Yeah, usually we start with an overall recap of the previous night in sports (that’s still coming later), but sometimes, exceptions must be made. Thanks to Tony Romo, this is such a time. Romo and the Cowboys had a lot on the line last night – the NFL scheduling gods pitted them against the division-rival Redskins in a regular season finale that doubled as a one-game playoff for the NFC East title. It was win or go home for both squads.
And near the end, the Cowboys had a chance. A touchdown and successful two-point conversion had them within three with just over three minutes remaining, and they had the ball. This wasn’t only a chance for the Cowboys to get to the playoffs – it was a chance for Tony Romo to change his reputation. Romo, despite being better than he’s generally given credit for (check the career numbers here; they’re really quite good), has a reputation as a choker. With a big game-winning drive last night, he at least could put a serious dent in that image. And then… this happened.
I’m far from a Cowboys fan, and when Romo threw that pass, even I was yelling at the TV screen. Not enraged, beside-myself, full-throttle, neighbor-scaring screams, though: these were more of an exasperated, “Come on, man, why the hell did you do that?!” variety. Because why the hell did Romo do that??? You just saw the play; do you have any answers for me? Didn’t think so.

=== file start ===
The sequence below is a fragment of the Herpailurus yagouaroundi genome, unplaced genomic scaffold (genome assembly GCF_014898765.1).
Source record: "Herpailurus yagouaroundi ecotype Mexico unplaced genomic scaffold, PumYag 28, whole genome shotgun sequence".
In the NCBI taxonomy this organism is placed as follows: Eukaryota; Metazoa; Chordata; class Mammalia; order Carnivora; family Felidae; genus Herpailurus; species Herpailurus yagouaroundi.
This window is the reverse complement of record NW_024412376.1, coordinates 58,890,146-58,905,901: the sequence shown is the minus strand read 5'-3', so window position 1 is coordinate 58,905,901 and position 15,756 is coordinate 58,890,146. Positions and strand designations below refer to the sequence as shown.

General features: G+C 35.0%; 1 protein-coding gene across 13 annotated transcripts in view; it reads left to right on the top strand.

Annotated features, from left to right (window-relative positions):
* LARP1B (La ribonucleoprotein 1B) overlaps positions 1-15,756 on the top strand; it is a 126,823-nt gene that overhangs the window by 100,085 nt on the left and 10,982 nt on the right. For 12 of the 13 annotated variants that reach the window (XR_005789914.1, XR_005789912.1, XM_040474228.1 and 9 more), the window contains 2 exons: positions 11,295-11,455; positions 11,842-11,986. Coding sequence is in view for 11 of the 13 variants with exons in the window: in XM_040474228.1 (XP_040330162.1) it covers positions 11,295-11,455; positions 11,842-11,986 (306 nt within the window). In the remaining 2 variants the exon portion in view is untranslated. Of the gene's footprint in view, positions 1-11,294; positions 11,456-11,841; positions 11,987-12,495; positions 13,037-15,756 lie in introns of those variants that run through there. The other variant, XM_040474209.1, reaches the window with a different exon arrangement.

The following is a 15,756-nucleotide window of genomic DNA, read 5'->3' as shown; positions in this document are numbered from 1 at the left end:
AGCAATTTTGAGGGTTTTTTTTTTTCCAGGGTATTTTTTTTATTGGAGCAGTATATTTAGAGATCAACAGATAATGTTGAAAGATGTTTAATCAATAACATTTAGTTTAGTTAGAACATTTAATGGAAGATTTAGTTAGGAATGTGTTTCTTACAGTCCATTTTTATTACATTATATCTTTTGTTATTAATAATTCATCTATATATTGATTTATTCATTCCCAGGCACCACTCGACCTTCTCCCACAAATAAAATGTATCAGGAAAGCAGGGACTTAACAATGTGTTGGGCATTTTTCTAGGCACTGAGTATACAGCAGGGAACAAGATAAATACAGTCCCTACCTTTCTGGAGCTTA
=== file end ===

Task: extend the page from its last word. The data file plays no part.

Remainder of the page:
And no, this play didn’t end the game, but the touchdown the Redskins scored following this baffling decision (thanks in no small part to their terrific field position) effectively did. Essentially shooting a fadeaway jump shot into the waiting arms of a defensive player at the worst possible moment in the biggest game of the year – that’s how a poor reputation is cemented forever. Based on his entire body of work, it’s tempting to say Romo deserves better. The way he played with his team’s season on the line, though (and he wasn’t very good in general last night – the above play was one of three interceptions), pretty much washes that temptation away – this time, perhaps, for the rest of his career.